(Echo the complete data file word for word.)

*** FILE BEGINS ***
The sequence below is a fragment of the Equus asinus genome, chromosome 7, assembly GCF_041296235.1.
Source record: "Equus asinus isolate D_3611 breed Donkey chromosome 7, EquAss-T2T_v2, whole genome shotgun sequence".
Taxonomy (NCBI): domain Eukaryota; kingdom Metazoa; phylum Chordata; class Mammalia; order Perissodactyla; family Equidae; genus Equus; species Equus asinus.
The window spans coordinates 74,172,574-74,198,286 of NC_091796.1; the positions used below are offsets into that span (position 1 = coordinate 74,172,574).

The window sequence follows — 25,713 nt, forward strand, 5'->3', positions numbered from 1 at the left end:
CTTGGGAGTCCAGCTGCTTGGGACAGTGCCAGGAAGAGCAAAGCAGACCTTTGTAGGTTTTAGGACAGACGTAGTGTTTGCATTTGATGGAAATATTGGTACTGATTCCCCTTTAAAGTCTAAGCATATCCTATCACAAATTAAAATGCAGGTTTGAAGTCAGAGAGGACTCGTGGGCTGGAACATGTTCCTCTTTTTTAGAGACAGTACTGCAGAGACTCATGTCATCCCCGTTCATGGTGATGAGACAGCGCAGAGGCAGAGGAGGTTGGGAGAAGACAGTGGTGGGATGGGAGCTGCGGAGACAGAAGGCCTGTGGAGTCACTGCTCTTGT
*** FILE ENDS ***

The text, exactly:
The sequence below is a fragment of the Equus asinus genome, chromosome 7, assembly GCF_041296235.1.
Source record: "Equus asinus isolate D_3611 breed Donkey chromosome 7, EquAss-T2T_v2, whole genome shotgun sequence".
Taxonomy (NCBI): domain Eukaryota; kingdom Metazoa; phylum Chordata; class Mammalia; order Perissodactyla; family Equidae; genus Equus; species Equus asinus.
The window spans coordinates 74,172,574-74,198,286 of NC_091796.1; the positions used below are offsets into that span (position 1 = coordinate 74,172,574).

The window sequence follows — 25,713 nt, forward strand, 5'->3', positions numbered from 1 at the left end:
CTTGGGAGTCCAGCTGCTTGGGACAGTGCCAGGAAGAGCAAAGCAGACCTTTGTAGGTTTTAGGACAGACGTAGTGTTTGCATTTGATGGAAATATTGGTACTGATTCCCCTTTAAAGTCTAAGCATATCCTATCACAAATTAAAATGCAGGTTTGAAGTCAGAGAGGACTCGTGGGCTGGAACATGTTCCTCTTTTTTAGAGACAGTACTGCAGAGACTCATGTCATCCCCGTTCATGGTGATGAGACAGCGCAGAGGCAGAGGAGGTTGGGAGAAGACAGTGGTGGGATGGGAGCTGCGGAGACAGAAGGCCTGTGGAGTCACTGCTCTTGT